Early April isn’t usually a big time for football action, but that’s exactly when the NFL received a cautionary letter from six attorneys general. If the league doesn’t address “a workplace culture that is overtly hostile to women”, the letter warned, there would be further action. The Office of New York Attorney General Letitia James sent the notice, which was co-signed by AGs from Illinois, Massachusetts, Minnesota, Oregon, and Washington.
The letter cited a February New York Times investigation in which female NFL employees reported:
- Being subjected to repeated viewings of the Ray Rice video, with commentary by coworkers that the victim had brought the violence on herself.
- A workplace training during which women were asked to raise their hand to self-identify if they had been victims of domestic violence or knew someone who had.
- Female employees being held back and criticized for having an “aggressive tone”
- Women experiencing unwanted touching from male bosses, attending parties where prostitutes were hired, and being passed over for promotions based on their gender.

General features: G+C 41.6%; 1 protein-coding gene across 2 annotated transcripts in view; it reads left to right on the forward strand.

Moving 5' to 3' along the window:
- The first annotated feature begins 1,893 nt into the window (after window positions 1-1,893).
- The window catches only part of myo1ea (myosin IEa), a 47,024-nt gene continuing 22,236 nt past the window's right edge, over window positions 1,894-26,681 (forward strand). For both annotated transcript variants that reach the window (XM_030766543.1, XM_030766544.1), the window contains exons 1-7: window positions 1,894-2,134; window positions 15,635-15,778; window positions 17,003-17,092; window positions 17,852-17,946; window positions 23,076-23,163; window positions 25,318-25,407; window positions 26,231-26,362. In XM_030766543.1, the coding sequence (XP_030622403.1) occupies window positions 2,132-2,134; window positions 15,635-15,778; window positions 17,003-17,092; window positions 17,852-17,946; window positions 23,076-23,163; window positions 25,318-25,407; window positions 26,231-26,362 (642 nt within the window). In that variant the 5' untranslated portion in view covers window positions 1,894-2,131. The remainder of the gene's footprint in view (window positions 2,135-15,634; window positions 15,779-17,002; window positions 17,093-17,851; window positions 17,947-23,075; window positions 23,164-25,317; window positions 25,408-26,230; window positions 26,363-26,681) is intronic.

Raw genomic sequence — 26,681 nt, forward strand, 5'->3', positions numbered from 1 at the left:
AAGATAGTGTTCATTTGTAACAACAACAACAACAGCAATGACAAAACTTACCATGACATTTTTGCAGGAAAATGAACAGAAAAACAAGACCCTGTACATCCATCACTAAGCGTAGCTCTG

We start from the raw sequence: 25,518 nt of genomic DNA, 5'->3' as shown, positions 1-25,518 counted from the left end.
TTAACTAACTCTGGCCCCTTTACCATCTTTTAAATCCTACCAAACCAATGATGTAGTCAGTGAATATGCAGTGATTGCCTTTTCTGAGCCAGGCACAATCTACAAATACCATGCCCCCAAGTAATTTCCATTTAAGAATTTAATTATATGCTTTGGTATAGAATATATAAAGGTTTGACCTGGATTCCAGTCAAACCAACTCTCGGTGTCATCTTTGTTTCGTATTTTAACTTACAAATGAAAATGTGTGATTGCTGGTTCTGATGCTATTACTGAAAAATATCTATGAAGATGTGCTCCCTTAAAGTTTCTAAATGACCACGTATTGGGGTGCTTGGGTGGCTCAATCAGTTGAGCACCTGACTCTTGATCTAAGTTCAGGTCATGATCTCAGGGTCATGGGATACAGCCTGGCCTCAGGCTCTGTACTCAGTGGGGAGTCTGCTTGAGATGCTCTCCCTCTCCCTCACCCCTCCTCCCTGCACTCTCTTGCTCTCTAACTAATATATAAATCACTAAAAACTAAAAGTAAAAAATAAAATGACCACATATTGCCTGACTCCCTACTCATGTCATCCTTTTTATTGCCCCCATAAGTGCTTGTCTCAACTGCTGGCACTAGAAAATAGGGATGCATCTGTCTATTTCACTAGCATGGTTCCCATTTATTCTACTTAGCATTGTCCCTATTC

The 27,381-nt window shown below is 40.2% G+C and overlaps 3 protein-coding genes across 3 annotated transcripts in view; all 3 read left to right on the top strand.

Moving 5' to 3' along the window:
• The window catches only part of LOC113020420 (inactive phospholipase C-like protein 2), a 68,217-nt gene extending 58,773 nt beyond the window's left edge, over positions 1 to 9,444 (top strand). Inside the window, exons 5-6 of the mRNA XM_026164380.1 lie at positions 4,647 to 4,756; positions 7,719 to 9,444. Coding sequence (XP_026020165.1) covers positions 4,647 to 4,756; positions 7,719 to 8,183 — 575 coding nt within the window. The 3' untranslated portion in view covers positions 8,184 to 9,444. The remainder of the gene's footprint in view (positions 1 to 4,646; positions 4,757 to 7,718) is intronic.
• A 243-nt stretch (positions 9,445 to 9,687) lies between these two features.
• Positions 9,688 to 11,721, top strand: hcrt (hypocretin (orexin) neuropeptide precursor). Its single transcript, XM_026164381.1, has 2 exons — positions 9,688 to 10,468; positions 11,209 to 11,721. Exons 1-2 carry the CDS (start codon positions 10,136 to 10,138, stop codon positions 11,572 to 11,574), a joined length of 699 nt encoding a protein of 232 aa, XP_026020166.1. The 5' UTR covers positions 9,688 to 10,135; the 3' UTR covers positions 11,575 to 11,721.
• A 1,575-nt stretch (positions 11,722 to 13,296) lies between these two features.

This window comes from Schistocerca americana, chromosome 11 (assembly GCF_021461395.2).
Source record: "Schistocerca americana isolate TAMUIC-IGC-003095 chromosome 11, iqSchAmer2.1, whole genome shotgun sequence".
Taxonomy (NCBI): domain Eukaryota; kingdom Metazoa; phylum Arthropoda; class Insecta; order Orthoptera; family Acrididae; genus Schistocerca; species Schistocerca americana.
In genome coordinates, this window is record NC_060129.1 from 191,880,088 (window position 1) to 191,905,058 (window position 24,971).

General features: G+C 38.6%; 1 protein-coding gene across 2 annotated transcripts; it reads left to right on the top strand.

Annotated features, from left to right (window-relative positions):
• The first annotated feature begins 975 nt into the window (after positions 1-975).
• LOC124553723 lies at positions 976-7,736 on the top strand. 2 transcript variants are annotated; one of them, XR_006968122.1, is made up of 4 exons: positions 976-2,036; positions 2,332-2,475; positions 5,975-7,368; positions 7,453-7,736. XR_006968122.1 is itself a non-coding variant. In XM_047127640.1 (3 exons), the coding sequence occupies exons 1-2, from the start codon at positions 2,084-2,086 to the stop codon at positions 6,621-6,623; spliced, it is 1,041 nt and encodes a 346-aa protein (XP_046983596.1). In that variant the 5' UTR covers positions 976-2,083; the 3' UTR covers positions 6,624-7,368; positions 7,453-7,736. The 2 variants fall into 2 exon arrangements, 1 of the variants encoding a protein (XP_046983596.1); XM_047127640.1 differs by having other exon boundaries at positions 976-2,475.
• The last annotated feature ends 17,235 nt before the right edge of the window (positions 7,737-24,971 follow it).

- Female employees claimed that the NFL didn’t maintain records of instances of gender discrimination.
In the letter, the NFL was specifically warned of domestic violence protections in New York. Victims of domestic violence are a protected class under the state’s Human Rights Law. New York employers are prohibited from discriminating against victims of domestic violence and must provide employees reasonable accommodations, including leave, to address domestic violence issues.
StraightforWARD Legal Advice:
The NFL’s fumble should serve as a warning for employers. As a reminder, Title VII prohibits discrimination based on sex, the Equal Pay Act requires equal pay for equal work, and sexual harassment is unlawful in the workplace.
Additionally, employees should be aware that New York isn’t the only Ward Law state to have domestic violence protections.
- Employees in Florida & New Jersey may be eligible for leave to address domestic or sexual violence.
- Pennsylvania doesn’t have statewide protections, but its two largest cities do.